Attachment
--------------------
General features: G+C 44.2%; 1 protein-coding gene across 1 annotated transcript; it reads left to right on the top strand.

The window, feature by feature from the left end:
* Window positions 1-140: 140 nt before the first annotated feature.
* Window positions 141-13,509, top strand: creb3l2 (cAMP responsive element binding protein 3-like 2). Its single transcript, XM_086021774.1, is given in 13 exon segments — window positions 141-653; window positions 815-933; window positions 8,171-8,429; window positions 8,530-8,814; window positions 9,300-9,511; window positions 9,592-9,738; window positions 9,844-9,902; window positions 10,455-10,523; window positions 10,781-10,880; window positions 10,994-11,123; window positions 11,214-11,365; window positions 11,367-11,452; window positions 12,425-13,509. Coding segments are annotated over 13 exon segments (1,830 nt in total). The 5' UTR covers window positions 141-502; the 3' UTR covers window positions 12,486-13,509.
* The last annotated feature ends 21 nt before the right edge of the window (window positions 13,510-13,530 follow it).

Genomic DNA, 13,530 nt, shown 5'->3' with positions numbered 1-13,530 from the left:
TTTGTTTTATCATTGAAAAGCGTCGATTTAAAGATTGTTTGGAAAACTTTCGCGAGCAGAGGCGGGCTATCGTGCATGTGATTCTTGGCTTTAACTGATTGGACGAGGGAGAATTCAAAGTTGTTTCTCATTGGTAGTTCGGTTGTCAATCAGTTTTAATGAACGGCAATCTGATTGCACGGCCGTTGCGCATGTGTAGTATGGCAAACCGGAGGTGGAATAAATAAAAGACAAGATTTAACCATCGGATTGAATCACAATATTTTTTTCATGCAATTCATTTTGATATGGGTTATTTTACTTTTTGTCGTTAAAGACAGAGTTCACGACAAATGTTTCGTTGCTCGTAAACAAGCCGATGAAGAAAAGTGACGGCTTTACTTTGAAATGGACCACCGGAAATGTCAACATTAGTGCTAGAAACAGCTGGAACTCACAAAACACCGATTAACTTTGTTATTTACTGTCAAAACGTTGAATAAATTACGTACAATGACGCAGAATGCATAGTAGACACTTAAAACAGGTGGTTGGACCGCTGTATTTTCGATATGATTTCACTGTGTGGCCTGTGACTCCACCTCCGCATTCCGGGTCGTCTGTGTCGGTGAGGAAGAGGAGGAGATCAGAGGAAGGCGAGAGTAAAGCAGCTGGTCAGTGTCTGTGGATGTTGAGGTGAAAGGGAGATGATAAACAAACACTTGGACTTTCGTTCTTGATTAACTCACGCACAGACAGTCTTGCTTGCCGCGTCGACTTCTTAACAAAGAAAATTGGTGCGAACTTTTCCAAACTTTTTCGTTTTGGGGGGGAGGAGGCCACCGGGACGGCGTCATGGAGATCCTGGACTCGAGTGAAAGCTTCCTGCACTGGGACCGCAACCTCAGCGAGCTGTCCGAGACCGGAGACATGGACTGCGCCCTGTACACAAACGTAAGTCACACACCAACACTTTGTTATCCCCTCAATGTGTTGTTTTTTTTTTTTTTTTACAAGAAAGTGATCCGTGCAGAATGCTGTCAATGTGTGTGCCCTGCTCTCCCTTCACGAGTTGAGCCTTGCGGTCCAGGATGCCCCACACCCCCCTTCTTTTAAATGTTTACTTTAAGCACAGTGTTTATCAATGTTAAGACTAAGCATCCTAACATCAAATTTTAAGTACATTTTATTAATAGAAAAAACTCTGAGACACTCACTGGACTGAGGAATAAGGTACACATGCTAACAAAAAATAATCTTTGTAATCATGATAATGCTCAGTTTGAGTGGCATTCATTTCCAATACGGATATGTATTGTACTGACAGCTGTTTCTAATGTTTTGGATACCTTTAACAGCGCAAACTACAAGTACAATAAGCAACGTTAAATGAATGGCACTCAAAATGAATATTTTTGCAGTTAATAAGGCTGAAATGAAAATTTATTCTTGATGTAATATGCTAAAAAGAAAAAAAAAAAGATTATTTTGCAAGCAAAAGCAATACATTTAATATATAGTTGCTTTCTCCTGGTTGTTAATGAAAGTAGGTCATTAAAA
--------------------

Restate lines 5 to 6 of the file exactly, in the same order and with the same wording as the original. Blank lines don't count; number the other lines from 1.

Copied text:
* The last annotated feature ends 21 nt before the right edge of the window (window positions 13,510-13,530 follow it).

Genomic DNA, 13,530 nt, shown 5'->3' with positions numbered 1-13,530 from the left: